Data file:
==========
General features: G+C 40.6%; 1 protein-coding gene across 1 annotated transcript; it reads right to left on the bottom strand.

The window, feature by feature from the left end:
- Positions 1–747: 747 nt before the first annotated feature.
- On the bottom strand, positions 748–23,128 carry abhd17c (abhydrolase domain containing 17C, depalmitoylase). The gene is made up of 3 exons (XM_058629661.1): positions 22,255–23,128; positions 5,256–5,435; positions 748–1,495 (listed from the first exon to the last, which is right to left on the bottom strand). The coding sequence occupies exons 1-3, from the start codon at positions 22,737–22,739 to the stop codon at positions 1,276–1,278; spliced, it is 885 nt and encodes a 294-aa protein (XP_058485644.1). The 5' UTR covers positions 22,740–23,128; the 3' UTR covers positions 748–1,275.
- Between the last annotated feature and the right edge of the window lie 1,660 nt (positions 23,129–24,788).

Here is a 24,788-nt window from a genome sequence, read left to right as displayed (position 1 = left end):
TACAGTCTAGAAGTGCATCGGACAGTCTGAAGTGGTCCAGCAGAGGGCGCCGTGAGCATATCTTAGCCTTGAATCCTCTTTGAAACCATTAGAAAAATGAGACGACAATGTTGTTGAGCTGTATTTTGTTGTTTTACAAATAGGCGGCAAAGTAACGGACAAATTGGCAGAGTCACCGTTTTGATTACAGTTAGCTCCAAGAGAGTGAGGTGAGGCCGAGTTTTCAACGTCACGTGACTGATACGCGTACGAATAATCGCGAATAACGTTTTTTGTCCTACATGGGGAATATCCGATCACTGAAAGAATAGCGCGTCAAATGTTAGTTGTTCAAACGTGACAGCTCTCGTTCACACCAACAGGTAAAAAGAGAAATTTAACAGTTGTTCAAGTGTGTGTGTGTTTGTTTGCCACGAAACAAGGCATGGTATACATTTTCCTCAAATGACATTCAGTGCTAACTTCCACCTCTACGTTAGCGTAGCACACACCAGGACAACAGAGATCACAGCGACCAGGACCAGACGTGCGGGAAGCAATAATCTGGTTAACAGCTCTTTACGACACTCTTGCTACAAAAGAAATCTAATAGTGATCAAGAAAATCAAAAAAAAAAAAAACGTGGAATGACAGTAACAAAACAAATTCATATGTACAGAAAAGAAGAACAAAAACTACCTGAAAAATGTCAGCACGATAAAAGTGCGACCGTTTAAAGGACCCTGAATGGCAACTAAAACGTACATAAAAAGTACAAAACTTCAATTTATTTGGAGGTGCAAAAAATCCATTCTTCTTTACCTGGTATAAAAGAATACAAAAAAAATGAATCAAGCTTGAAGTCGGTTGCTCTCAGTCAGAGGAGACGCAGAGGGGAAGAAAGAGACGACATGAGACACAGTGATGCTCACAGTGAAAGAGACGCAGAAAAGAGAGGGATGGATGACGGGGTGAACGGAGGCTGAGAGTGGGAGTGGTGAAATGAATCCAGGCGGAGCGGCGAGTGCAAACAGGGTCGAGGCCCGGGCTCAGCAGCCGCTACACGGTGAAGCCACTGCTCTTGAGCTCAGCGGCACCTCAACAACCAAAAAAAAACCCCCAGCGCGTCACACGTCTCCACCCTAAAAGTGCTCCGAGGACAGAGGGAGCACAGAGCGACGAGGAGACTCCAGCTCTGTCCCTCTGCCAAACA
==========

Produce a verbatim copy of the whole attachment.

General features: G+C 40.6%; 1 protein-coding gene across 1 annotated transcript; it reads right to left on the bottom strand.

The window, feature by feature from the left end:
- Positions 1–747: 747 nt before the first annotated feature.
- On the bottom strand, positions 748–23,128 carry abhd17c (abhydrolase domain containing 17C, depalmitoylase). The gene is made up of 3 exons (XM_058629661.1): positions 22,255–23,128; positions 5,256–5,435; positions 748–1,495 (listed from the first exon to the last, which is right to left on the bottom strand). The coding sequence occupies exons 1-3, from the start codon at positions 22,737–22,739 to the stop codon at positions 1,276–1,278; spliced, it is 885 nt and encodes a 294-aa protein (XP_058485644.1). The 5' UTR covers positions 22,740–23,128; the 3' UTR covers positions 748–1,275.
- Between the last annotated feature and the right edge of the window lie 1,660 nt (positions 23,129–24,788).

Here is a 24,788-nt window from a genome sequence, read left to right as displayed (position 1 = left end):
TACAGTCTAGAAGTGCATCGGACAGTCTGAAGTGGTCCAGCAGAGGGCGCCGTGAGCATATCTTAGCCTTGAATCCTCTTTGAAACCATTAGAAAAATGAGACGACAATGTTGTTGAGCTGTATTTTGTTGTTTTACAAATAGGCGGCAAAGTAACGGACAAATTGGCAGAGTCACCGTTTTGATTACAGTTAGCTCCAAGAGAGTGAGGTGAGGCCGAGTTTTCAACGTCACGTGACTGATACGCGTACGAATAATCGCGAATAACGTTTTTTGTCCTACATGGGGAATATCCGATCACTGAAAGAATAGCGCGTCAAATGTTAGTTGTTCAAACGTGACAGCTCTCGTTCACACCAACAGGTAAAAAGAGAAATTTAACAGTTGTTCAAGTGTGTGTGTGTTTGTTTGCCACGAAACAAGGCATGGTATACATTTTCCTCAAATGACATTCAGTGCTAACTTCCACCTCTACGTTAGCGTAGCACACACCAGGACAACAGAGATCACAGCGACCAGGACCAGACGTGCGGGAAGCAATAATCTGGTTAACAGCTCTTTACGACACTCTTGCTACAAAAGAAATCTAATAGTGATCAAGAAAATCAAAAAAAAAAAAAACGTGGAATGACAGTAACAAAACAAATTCATATGTACAGAAAAGAAGAACAAAAACTACCTGAAAAATGTCAGCACGATAAAAGTGCGACCGTTTAAAGGACCCTGAATGGCAACTAAAACGTACATAAAAAGTACAAAACTTCAATTTATTTGGAGGTGCAAAAAATCCATTCTTCTTTACCTGGTATAAAAGAATACAAAAAAAATGAATCAAGCTTGAAGTCGGTTGCTCTCAGTCAGAGGAGACGCAGAGGGGAAGAAAGAGACGACATGAGACACAGTGATGCTCACAGTGAAAGAGACGCAGAAAAGAGAGGGATGGATGACGGGGTGAACGGAGGCTGAGAGTGGGAGTGGTGAAATGAATCCAGGCGGAGCGGCGAGTGCAAACAGGGTCGAGGCCCGGGCTCAGCAGCCGCTACACGGTGAAGCCACTGCTCTTGAGCTCAGCGGCACCTCAACAACCAAAAAAAAACCCCCAGCGCGTCACACGTCTCCACCCTAAAAGTGCTCCGAGGACAGAGGGAGCACAGAGCGACGAGGAGACTCCAGCTCTGTCCCTCTGCCAAACA